11. @aaa

    In the anti-Semitism rows, what counts as “anti-Semitic” by fairly broad – but by no means universal – social consensus, seems to include insults that by themselves are quite mild, but which part into certain stereotypes or tropes that are considered harmful.

    Calling people believers in a sky-fairy isn’t nice, kind, or likely accurate. “Accurate” here meaning either theologically – fairies and deities are different things, and few religions teach their deity is actually airborne, though of course someone who believes the theological is all absurd anyway will have little time for such distinctions – or likely to be true personally, since many or even most nominal Christians, Muslims etc are primarily “cultural Christians”, “cultural Muslims” etc, who have family celebrations according to particular calendars and are aware even if dimly of a certain set of religious stories, but are not literal believers. However, it doesn’t seem to pick out a particular religion or play into an established trope about such a group. I have little doubt that if a smart-ass Dawkinsite manager daily greeted every employee who wore a skullcap, turban or headscarf with “and how’s your sky-fairy today?”, they’d be booted for discrimination pretty quickly.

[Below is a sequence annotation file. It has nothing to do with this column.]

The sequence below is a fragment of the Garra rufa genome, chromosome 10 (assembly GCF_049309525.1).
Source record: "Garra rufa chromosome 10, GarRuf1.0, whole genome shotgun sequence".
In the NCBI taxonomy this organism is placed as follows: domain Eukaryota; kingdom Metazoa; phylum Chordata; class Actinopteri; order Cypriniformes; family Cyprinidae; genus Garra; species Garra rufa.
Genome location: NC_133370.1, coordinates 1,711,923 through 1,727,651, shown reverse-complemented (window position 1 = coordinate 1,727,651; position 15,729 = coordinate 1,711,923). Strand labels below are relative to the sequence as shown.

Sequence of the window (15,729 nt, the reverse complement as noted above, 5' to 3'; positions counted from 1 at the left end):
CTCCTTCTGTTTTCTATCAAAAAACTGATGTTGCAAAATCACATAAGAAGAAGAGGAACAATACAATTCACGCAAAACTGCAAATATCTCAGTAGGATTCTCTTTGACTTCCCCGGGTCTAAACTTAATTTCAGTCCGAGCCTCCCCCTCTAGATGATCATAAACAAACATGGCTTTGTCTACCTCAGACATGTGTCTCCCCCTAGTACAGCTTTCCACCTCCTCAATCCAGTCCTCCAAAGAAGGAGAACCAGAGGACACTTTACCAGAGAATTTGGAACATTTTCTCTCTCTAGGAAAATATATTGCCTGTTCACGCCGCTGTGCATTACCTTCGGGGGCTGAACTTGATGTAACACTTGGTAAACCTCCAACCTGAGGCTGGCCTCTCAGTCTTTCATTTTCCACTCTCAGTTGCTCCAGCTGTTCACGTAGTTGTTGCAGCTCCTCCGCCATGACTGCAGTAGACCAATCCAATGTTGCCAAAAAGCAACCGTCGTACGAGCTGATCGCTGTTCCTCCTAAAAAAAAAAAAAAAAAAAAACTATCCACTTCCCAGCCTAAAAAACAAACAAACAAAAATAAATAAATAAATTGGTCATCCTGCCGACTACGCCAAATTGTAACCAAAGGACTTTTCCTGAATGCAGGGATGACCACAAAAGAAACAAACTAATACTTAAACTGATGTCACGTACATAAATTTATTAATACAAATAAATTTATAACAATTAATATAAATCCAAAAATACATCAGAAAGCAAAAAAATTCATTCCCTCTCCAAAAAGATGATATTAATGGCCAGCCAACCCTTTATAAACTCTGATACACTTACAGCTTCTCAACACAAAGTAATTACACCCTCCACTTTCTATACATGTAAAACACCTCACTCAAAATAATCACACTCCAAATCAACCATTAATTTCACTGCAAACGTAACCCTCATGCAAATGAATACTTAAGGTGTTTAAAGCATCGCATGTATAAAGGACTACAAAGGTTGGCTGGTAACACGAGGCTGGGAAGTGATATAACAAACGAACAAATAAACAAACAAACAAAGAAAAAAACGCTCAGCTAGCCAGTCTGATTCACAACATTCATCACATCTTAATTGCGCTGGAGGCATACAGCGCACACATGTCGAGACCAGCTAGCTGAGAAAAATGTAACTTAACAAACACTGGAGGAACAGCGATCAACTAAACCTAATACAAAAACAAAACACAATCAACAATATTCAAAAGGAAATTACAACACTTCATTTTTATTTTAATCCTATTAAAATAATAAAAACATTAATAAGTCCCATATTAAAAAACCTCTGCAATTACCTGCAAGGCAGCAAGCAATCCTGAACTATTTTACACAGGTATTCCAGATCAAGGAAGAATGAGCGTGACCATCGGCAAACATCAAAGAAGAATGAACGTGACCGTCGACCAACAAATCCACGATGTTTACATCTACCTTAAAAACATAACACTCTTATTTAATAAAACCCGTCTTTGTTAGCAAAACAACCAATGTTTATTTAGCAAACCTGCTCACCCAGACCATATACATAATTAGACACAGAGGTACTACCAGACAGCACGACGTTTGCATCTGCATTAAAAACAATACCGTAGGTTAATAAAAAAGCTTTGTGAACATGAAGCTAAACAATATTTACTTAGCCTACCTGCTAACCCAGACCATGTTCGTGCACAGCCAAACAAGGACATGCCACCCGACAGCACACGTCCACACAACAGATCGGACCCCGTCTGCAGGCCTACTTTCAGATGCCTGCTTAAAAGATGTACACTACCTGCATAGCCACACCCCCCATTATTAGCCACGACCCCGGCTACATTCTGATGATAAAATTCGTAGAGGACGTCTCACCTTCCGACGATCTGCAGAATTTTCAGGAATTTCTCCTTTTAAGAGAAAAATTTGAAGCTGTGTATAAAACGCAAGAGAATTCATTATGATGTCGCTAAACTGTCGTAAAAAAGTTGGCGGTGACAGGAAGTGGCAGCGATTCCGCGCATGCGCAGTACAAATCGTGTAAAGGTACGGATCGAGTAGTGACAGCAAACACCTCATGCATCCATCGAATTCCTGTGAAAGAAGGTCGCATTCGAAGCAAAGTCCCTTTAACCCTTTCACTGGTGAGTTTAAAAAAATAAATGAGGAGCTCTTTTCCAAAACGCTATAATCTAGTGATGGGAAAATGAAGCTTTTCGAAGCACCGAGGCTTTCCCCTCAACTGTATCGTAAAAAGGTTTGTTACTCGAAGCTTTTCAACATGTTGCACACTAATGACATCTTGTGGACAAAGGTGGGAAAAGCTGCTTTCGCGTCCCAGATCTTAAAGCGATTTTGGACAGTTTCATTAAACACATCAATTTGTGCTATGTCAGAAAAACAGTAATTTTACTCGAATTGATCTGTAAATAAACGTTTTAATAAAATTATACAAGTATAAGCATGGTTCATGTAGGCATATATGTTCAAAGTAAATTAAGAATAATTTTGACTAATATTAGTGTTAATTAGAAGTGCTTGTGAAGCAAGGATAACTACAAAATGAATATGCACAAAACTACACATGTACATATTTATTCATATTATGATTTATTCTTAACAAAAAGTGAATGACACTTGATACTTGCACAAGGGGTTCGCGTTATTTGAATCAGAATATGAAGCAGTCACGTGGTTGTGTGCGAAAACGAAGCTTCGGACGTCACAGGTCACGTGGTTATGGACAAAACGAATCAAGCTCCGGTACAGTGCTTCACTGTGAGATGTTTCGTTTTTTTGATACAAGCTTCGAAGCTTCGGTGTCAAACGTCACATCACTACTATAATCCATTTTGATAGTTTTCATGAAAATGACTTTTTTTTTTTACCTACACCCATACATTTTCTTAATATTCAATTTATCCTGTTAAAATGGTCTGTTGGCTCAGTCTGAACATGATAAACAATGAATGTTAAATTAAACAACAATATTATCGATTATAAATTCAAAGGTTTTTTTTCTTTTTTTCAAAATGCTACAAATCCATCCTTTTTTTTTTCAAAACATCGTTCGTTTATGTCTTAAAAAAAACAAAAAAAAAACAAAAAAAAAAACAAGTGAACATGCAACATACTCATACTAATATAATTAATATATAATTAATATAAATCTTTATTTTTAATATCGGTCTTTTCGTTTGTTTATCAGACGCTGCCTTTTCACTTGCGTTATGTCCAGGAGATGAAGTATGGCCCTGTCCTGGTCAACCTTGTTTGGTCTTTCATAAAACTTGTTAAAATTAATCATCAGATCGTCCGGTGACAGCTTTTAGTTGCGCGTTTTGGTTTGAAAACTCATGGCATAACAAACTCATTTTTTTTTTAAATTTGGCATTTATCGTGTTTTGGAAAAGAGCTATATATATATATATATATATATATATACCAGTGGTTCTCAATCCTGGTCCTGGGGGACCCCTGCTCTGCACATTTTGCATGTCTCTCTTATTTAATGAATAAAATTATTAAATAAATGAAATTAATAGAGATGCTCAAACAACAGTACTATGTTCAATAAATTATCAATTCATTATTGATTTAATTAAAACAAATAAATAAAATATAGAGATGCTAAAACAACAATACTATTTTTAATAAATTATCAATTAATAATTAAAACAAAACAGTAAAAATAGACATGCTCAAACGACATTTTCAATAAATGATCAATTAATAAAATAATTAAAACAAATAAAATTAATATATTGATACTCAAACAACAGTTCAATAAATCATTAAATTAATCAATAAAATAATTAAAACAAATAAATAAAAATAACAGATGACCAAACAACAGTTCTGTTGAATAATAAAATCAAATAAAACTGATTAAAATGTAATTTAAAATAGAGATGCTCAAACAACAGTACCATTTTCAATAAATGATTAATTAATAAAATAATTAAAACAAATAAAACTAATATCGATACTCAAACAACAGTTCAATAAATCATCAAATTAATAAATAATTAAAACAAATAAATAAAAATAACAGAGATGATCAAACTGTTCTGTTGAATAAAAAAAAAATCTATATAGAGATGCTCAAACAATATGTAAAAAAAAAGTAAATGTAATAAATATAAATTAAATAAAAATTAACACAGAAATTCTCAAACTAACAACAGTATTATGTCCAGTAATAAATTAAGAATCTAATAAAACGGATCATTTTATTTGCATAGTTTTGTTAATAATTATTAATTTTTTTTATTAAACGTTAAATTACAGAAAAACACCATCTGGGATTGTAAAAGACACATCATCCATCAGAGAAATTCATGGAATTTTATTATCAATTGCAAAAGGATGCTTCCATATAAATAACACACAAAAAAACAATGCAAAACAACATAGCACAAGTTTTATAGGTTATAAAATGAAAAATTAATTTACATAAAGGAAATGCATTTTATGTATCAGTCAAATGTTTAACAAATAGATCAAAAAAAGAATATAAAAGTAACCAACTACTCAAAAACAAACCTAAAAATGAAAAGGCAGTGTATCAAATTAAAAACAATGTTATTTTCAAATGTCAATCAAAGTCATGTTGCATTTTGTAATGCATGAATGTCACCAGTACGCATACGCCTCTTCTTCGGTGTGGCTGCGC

Calling someone of Muslim heritage a “paedophile worshipper” primarily because of their parental/ethnic background cuts much closer to the “racist” bone, since it is picking out a more tightly defined group, and largely based on ancestry (“literal communist” Sarkar not known for writing from a literalist religious perspective). And it does play into the trope of Muslims being a bunch of paedophiles, which is used relentlessly in far-right propaganda. Quite possible btw to think that primarily Pakistani-origin grooming gangs have been widespread and harmful and that officials being cowed from investigating them due to fear of being seen as “racist” was a big part of the problem, yet also find far-right tropes that all/most Muslims are paedos to be disturbing and distasteful. Similarly if you don’t see that there’s a problem with the significant involvement of Caribbean-origin young men in the drugs trade then you’re never going to address deep-rooted issues in that community, but you can still see it as being racist to stereotype all young black men as drug-dealers. I’ve never bought into the hero-worship some people have of far-right leaders for their promotion of the grooming gangs story either – seems likely to me this contributed more to the story being suppressed and increasingly politically sensitive to investigate than it actually helped the victims. “Paedo-worshipper”, intentionally or not, seems to be harking very much in that direction.

  12. “Calling someone of Muslim heritage a “paedophile worshipper” primarily because of their parental/ethnic background cuts much closer to the “racist” bone, since it is picking out a more tightly defined group, and largely based on ancestry (“literal communist” Sarkar not known for writing from a literalist religious perspective)”

    No, it’s a very simple thing. Mohammed married a 6 year old girl and consummated marriage with her when she was 9. No-one in the world of Islam or apologists for Islam will say this is not the case. So, he was a paedophile, one who wants to have sex with children. Worshipping someone who is a paedophile makes you a paedophile worshipper.

  13. @bom4